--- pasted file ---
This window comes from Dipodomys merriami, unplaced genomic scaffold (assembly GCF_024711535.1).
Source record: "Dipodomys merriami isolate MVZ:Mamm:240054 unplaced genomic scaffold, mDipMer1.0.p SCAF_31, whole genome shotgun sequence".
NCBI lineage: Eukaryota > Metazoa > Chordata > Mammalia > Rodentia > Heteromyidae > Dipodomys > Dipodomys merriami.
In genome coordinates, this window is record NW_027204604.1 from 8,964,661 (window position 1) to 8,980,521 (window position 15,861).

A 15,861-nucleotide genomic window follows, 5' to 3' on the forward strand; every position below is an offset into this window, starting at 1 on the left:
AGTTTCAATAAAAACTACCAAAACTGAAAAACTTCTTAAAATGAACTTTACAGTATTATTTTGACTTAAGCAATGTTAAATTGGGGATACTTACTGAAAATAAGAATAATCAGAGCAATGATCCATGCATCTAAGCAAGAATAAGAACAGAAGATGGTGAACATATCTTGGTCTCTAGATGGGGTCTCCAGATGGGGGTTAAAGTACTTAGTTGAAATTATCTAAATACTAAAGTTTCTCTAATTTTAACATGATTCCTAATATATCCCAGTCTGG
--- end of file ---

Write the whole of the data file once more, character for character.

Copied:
This window comes from Dipodomys merriami, unplaced genomic scaffold (assembly GCF_024711535.1).
Source record: "Dipodomys merriami isolate MVZ:Mamm:240054 unplaced genomic scaffold, mDipMer1.0.p SCAF_31, whole genome shotgun sequence".
NCBI lineage: Eukaryota > Metazoa > Chordata > Mammalia > Rodentia > Heteromyidae > Dipodomys > Dipodomys merriami.
In genome coordinates, this window is record NW_027204604.1 from 8,964,661 (window position 1) to 8,980,521 (window position 15,861).

A 15,861-nucleotide genomic window follows, 5' to 3' on the forward strand; every position below is an offset into this window, starting at 1 on the left:
AGTTTCAATAAAAACTACCAAAACTGAAAAACTTCTTAAAATGAACTTTACAGTATTATTTTGACTTAAGCAATGTTAAATTGGGGATACTTACTGAAAATAAGAATAATCAGAGCAATGATCCATGCATCTAAGCAAGAATAAGAACAGAAGATGGTGAACATATCTTGGTCTCTAGATGGGGTCTCCAGATGGGGGTTAAAGTACTTAGTTGAAATTATCTAAATACTAAAGTTTCTCTAATTTTAACATGATTCCTAATATATCCCAGTCTGG